Members of the Naval District Washington police force said seven officers — down from about 12 in recent years — were on the base in Southeast Washington when the shooting occurred and were delayed getting to the scene because they had to manually close the gates.
“If what’s being said is true, it’s shocking,” Del. Eleanor Holmes Norton (D-D.C.) said. She noted complaints have been made about radio deficiencies of some federal agencies for years. “Some of their radios are primitive.” Norton called for an investigation into the complaints and she blamed part of the problems on budget cuts due to sequestration.
The problems appear to be limited to the police and fire forces assigned to Naval District Washington, which covers bases in the District, Maryland and Virginia, including the Patuxent River Naval Air Station and the U.S. Naval Academy in Annapolis.
Edward Zeigler, a spokesman for Naval District Washington, declined an interview request and issued a statement saying the installation’s “focus remains on healing as a Navy family and transitioning to normal operations at the Washington Navy Yard. The Secretary of the Navy has ordered a review of physical security and we will support it fully.”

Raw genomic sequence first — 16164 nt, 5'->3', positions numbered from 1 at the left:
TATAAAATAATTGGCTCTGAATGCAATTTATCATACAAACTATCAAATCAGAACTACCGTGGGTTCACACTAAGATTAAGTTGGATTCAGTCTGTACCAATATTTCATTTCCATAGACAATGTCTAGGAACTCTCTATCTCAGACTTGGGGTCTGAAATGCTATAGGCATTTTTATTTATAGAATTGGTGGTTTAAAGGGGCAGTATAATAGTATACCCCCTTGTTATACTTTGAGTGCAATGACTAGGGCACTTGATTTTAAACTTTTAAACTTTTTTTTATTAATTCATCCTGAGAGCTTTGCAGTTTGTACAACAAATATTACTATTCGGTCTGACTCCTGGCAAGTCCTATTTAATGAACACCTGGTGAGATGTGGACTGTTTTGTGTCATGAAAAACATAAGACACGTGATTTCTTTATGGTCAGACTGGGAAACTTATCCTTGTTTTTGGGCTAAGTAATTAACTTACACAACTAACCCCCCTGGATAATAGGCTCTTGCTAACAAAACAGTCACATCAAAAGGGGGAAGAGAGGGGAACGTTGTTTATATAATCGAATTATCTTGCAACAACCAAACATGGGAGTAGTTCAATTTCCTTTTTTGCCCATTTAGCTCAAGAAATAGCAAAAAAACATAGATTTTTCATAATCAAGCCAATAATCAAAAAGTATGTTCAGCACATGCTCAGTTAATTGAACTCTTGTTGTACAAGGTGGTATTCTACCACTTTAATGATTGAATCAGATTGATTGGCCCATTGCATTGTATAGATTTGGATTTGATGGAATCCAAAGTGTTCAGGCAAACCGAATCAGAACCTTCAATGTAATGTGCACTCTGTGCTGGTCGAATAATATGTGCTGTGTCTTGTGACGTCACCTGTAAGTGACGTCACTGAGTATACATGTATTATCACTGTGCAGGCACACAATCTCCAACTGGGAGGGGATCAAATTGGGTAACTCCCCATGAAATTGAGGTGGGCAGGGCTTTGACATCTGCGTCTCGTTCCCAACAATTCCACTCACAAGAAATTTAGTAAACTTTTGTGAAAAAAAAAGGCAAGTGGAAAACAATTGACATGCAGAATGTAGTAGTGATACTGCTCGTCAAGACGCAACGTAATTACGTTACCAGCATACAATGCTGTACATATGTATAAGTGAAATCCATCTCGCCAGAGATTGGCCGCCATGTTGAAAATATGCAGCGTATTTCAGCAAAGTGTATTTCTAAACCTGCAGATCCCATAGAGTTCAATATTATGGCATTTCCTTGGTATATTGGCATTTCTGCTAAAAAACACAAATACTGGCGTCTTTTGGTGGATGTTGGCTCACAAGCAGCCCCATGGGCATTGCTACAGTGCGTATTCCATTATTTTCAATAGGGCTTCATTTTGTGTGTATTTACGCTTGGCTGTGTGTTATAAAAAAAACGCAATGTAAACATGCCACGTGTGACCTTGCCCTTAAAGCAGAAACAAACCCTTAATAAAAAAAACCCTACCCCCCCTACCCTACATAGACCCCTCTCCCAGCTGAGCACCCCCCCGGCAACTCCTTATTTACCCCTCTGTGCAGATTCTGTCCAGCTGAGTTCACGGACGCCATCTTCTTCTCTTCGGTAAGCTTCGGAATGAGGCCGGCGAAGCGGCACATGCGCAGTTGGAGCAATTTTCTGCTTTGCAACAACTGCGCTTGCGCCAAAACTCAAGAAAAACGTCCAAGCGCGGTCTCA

The chiefs for the D.C. and U.S. Park police departments, along with union representatives, said the complex coordination of local and federal agencies worked smoothly, with no significant issues with communication.
Union leaders said problems occurred with the first responding police officers from the Naval District. Anthony Meely, president of the labor committee and a sergeant on the force, said that there were officers on the base when the shooting occurred and that the chief was the first to go into the building. He called the staffing insufficient.
Gregory Russell, president of the National Capital Federal Fire Fighter’s union, said his firefighters and paramedics encountered problems from the start, when old batteries started dying.
He said the incident commander could not reach paramedics once they were inside the building and had to send a messenger outside to use the radio and then return with the response. They also borrowed radios from D.C. firefighters.